Ruby’s dynamic nature is both its advantage and disadvantage. Being able to reopen system classes during runtime, while useful, can also lead to unexpected behaviors. This article presents one such case: how just requiring a gem can mess things up in a completely different area of the application.
The bizzare error
Recently, after connecting the Diffend monitor into one of my systems, it started reporting a bizarre error:
uninitialized constant Whenever whenever-1.0.0/lib/whenever/numeric.rb:3:in `respond_to?' lib/ruby/2.7.0/bundler/settings.rb:368:in `==' lib/ruby/2.7.0/bundler/settings.rb:368:in `==' lib/ruby/2.7.0/bundler/settings.rb:368:in `converted_value' lib/ruby/2.7.0/bundler/settings.rb:94:in `' lib/ruby/2.7.0/bundler/fetcher.rb:80:in `' lib/ruby/2.7.0/bundler/fetcher.rb:11:in `' lib/ruby/2.7.0/bundler/fetcher.rb:9:in `' diffend-monitor-0.2.36/lib/diffend/build_bundler_definition.rb:18:in `call' diffend-monitor-0.2.36/lib/diffend/execute.rb:22:in `build_definition' diffend-monitor-0.2.36/lib/diffend/execute.rb:12:in `call' diffend-monitor-0.2.36/lib/diffend/track.rb:21:in `start' diffend-monitor-0.2.36/lib/diffend/monitor.rb:42:in `block in '
the line in which it was happening was just a delegation to the Bundler API method:
::Bundler::Fetcher.disable_endpoint = nil
and in Bundler itself it is just an
class << self attr_accessor :disable_endpoint, :api_timeout, :redirect_limit end
So what does all of it has to do with the Whenever gem? Nothing.
We have nothing to do with Whenever but it does not mean Whenever has nothing to do with us.
Requiring a gem does not only mean that its code is being loaded. It also means that the gem can perform any operations it wants, whether legit or malicious.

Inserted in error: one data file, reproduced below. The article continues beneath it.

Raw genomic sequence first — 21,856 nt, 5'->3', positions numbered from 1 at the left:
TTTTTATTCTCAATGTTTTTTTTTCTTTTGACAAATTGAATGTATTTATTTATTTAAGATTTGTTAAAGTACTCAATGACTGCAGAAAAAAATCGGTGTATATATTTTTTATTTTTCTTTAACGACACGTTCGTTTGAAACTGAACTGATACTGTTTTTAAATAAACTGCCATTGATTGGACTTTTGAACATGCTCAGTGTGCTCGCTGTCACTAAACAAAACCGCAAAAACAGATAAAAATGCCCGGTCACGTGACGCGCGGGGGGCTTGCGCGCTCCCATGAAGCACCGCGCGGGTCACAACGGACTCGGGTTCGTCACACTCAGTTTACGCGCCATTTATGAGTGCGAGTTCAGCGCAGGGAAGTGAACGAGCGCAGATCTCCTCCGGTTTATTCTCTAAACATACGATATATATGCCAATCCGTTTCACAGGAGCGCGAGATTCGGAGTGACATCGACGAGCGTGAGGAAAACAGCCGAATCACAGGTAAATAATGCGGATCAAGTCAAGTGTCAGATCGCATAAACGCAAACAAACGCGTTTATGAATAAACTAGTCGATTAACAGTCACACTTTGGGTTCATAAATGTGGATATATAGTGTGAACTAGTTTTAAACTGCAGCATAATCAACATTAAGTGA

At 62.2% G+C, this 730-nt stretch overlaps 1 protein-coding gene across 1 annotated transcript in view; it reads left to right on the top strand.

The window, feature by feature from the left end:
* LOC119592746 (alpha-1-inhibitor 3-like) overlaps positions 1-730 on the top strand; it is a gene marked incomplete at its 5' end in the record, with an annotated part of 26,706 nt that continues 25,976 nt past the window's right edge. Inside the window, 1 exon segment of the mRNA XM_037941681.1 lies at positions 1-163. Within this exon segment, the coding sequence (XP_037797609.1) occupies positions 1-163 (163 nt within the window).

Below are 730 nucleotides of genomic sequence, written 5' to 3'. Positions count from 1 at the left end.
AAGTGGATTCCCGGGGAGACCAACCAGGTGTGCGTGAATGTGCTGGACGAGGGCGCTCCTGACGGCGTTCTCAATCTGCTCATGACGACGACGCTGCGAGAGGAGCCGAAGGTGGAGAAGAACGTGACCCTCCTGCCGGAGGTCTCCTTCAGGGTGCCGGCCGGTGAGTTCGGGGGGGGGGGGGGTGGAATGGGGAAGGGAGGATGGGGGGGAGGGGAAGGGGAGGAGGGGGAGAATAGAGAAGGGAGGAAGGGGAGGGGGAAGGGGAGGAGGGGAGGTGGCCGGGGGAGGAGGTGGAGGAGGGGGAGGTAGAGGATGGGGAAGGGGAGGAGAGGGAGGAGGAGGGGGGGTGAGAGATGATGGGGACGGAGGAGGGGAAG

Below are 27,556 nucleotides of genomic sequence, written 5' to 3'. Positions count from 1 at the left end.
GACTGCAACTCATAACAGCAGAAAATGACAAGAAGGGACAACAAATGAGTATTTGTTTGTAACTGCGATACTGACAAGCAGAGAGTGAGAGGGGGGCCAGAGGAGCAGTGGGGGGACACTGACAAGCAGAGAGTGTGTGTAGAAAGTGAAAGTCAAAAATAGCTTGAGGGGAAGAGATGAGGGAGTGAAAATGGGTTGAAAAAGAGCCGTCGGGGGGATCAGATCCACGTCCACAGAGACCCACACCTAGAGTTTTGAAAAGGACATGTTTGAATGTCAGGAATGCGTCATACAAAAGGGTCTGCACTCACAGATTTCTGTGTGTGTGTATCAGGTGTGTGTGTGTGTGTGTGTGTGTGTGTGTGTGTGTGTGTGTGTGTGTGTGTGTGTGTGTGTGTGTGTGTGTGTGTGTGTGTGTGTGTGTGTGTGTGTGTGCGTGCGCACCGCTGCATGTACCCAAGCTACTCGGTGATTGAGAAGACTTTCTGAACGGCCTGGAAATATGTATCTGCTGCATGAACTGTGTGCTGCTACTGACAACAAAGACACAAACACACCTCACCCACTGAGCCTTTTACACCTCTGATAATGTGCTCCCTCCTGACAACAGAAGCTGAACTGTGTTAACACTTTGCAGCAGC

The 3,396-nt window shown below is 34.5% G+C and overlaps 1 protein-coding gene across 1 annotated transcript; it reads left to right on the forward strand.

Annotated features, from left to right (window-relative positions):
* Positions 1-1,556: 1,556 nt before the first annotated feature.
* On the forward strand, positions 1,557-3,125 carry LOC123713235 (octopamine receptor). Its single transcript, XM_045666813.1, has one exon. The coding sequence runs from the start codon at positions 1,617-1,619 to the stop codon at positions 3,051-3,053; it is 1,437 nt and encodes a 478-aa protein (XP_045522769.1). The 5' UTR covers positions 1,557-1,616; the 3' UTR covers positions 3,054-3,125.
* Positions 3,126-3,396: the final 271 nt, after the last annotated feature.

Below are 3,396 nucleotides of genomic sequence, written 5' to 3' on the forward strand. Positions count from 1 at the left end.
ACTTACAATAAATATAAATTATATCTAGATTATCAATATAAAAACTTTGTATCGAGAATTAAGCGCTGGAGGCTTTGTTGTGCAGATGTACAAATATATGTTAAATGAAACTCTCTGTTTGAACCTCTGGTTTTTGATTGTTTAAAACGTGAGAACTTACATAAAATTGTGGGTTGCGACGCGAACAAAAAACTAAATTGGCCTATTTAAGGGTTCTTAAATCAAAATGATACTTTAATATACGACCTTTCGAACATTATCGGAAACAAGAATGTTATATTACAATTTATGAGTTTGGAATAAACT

diffend-monitor is being required, it spins up its own Ruby thread and starts reporting data. And here is the moment when Whenever kicks in. It was being required after the monitor. Thus the monitor code was already running. In theory, those two should be separated entirely. Whenever and Diffend do entirely different things and they have their own namespaces.
It turns out, unfortunately, that Whenever is monkey patching
Numeric class in an incorrect way:
Numeric.class_eval do def respond_to?(method, include_private = false) super || Whenever::NumericSeconds.public_method_defined?(method) end def method_missing(method, *args, &block) if Whenever::NumericSeconds.public_method_defined?(method) Whenever::NumericSeconds.new(self).send(method) else super end end end
This patch seems to be safe, but there’s a really big assumption made:
Whenever::NumericSeconds needs to be accessible. If we look into the Whenever code loading file, we will notice, that the patch is required before
Whenever::NumericSeconds comes to existence:
require 'whenever/numeric' require 'whenever/numeric_seconds'
This means that any action that would invoke
#method_missing after the first file is loaded, but before the second one, will fail.
Can it even happen? Absolutely! Ruby’s require is not blocking. It means, that Ruby VM can stop the requiring after any of the files and switch context to do other things in other threads.
When the above is understood, building a reproduction code is just a matter of seconds:
Thread.new do while true begin 1.respond_to?(:elo) sleep 0.00001 rescue => e p e end end end sleep 0.2 require 'whenever'
Here’s how it behaves when executed:
I’ve created an issue in Whenever, and hopefully, its maintainers will address it. Meanwhile there’s one more question to ask: can we somehow address this problem, so it won’t break our code?
Mitigating the issue before the library is patched
There is no silver bullet for this type of problem. As any gem can introduce their own patches to other classes, the potential problems are endless. In this particular case, the code ends up being “ok” once everything is loaded. What we’ve decided to do was pretty trivial. We’ve decided to give the app enough time to require all the things that could potentially break the execution:
Thread.new do sleep 0.5 while true begin 1.respond_to?(:elo) sleep 0.00001 rescue => e p e end end end
This sleep ensures that as long as nothing heavy happens during gems requirement via Bundler, we don’t end up with partially loaded, broken monkey-patches while executing our own logic in a background thread.
Cover photo by Ruin Raider on Attribution-NonCommercial-NoDerivs 2.0 Generic (CC BY-NC-ND 2.0) license.